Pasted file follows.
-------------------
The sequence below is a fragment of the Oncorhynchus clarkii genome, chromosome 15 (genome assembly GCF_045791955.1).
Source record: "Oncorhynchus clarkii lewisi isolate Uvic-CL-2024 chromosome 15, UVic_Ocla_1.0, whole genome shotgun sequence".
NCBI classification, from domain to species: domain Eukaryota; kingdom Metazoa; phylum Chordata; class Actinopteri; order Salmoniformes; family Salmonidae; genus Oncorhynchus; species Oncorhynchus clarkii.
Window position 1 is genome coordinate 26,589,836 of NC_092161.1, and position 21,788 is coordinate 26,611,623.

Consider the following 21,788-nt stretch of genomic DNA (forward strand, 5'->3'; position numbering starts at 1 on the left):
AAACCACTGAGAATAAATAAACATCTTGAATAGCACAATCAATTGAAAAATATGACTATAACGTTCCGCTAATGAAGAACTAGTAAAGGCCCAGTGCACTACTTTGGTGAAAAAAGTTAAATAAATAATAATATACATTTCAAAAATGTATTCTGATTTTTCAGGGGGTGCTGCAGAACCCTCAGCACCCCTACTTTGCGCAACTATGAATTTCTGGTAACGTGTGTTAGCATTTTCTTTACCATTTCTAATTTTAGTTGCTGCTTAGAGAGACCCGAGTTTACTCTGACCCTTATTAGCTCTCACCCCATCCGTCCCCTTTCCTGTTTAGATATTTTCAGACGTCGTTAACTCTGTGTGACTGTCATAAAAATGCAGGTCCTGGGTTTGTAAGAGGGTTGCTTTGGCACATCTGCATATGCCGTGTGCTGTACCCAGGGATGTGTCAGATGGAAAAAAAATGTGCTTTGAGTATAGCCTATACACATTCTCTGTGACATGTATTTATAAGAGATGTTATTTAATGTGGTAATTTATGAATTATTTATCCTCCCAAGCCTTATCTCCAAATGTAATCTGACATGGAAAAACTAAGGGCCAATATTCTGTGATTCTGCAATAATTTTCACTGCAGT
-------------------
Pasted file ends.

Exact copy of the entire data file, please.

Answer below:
The sequence below is a fragment of the Oncorhynchus clarkii genome, chromosome 15 (genome assembly GCF_045791955.1).
Source record: "Oncorhynchus clarkii lewisi isolate Uvic-CL-2024 chromosome 15, UVic_Ocla_1.0, whole genome shotgun sequence".
NCBI classification, from domain to species: domain Eukaryota; kingdom Metazoa; phylum Chordata; class Actinopteri; order Salmoniformes; family Salmonidae; genus Oncorhynchus; species Oncorhynchus clarkii.
Window position 1 is genome coordinate 26,589,836 of NC_092161.1, and position 21,788 is coordinate 26,611,623.

Consider the following 21,788-nt stretch of genomic DNA (forward strand, 5'->3'; position numbering starts at 1 on the left):
AAACCACTGAGAATAAATAAACATCTTGAATAGCACAATCAATTGAAAAATATGACTATAACGTTCCGCTAATGAAGAACTAGTAAAGGCCCAGTGCACTACTTTGGTGAAAAAAGTTAAATAAATAATAATATACATTTCAAAAATGTATTCTGATTTTTCAGGGGGTGCTGCAGAACCCTCAGCACCCCTACTTTGCGCAACTATGAATTTCTGGTAACGTGTGTTAGCATTTTCTTTACCATTTCTAATTTTAGTTGCTGCTTAGAGAGACCCGAGTTTACTCTGACCCTTATTAGCTCTCACCCCATCCGTCCCCTTTCCTGTTTAGATATTTTCAGACGTCGTTAACTCTGTGTGACTGTCATAAAAATGCAGGTCCTGGGTTTGTAAGAGGGTTGCTTTGGCACATCTGCATATGCCGTGTGCTGTACCCAGGGATGTGTCAGATGGAAAAAAAATGTGCTTTGAGTATAGCCTATACACATTCTCTGTGACATGTATTTATAAGAGATGTTATTTAATGTGGTAATTTATGAATTATTTATCCTCCCAAGCCTTATCTCCAAATGTAATCTGACATGGAAAAACTAAGGGCCAATATTCTGTGATTCTGCAATAATTTTCACTGCAGT